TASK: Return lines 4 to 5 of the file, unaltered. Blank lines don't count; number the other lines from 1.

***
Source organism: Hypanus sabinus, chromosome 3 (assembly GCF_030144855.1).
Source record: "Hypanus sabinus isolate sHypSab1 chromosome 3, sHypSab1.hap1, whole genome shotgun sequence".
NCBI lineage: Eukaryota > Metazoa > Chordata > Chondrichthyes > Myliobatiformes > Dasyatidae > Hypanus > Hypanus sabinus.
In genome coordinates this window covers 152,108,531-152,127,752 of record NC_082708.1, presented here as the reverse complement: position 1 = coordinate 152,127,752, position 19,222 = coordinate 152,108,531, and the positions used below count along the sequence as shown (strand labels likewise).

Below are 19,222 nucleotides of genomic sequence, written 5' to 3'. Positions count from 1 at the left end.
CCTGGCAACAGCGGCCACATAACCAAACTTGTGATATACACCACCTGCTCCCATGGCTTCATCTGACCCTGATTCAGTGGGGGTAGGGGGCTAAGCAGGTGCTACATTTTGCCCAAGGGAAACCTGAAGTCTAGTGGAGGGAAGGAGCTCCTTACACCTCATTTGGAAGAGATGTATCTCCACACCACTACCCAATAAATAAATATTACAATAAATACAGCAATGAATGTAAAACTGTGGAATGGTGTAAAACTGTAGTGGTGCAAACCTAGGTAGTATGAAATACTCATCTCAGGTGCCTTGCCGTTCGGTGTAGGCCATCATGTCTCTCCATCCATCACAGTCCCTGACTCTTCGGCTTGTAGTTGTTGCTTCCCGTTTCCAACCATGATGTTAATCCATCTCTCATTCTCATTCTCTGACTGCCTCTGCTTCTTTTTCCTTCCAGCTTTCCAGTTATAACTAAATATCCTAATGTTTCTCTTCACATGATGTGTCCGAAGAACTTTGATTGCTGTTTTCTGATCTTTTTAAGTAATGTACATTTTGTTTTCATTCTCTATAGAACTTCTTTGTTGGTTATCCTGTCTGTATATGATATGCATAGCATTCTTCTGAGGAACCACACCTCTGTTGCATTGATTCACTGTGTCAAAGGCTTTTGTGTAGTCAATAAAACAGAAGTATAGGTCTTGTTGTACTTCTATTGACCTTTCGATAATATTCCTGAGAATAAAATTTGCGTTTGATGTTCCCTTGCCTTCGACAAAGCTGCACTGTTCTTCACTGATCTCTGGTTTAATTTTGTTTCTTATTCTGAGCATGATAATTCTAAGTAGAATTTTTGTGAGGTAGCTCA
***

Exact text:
In genome coordinates this window covers 152,108,531-152,127,752 of record NC_082708.1, presented here as the reverse complement: position 1 = coordinate 152,127,752, position 19,222 = coordinate 152,108,531, and the positions used below count along the sequence as shown (strand labels likewise).

Below are 19,222 nucleotides of genomic sequence, written 5' to 3'. Positions count from 1 at the left end.